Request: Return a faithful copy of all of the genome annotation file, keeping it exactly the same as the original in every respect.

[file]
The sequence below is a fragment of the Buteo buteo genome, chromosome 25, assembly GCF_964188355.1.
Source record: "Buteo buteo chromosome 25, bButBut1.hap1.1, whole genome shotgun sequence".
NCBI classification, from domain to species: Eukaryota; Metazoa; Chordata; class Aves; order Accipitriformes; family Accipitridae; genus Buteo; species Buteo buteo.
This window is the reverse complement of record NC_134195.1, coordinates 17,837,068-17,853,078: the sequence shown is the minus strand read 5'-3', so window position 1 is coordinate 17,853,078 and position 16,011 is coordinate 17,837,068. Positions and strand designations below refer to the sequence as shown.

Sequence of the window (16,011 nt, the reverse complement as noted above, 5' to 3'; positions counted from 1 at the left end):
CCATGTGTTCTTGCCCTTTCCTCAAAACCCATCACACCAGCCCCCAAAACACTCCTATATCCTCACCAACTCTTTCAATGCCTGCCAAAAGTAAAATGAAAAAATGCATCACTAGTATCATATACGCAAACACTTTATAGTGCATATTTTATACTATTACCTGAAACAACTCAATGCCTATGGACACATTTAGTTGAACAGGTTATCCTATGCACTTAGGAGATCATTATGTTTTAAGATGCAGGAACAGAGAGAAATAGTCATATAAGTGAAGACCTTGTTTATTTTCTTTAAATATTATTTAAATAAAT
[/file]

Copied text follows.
The sequence below is a fragment of the Buteo buteo genome, chromosome 25, assembly GCF_964188355.1.
Source record: "Buteo buteo chromosome 25, bButBut1.hap1.1, whole genome shotgun sequence".
NCBI classification, from domain to species: Eukaryota; Metazoa; Chordata; class Aves; order Accipitriformes; family Accipitridae; genus Buteo; species Buteo buteo.
This window is the reverse complement of record NC_134195.1, coordinates 17,837,068-17,853,078: the sequence shown is the minus strand read 5'-3', so window position 1 is coordinate 17,853,078 and position 16,011 is coordinate 17,837,068. Positions and strand designations below refer to the sequence as shown.

Sequence of the window (16,011 nt, the reverse complement as noted above, 5' to 3'; positions counted from 1 at the left end):
CCATGTGTTCTTGCCCTTTCCTCAAAACCCATCACACCAGCCCCCAAAACACTCCTATATCCTCACCAACTCTTTCAATGCCTGCCAAAAGTAAAATGAAAAAATGCATCACTAGTATCATATACGCAAACACTTTATAGTGCATATTTTATACTATTACCTGAAACAACTCAATGCCTATGGACACATTTAGTTGAACAGGTTATCCTATGCACTTAGGAGATCATTATGTTTTAAGATGCAGGAACAGAGAGAAATAGTCATATAAGTGAAGACCTTGTTTATTTTCTTTAAATATTATTTAAATAAAT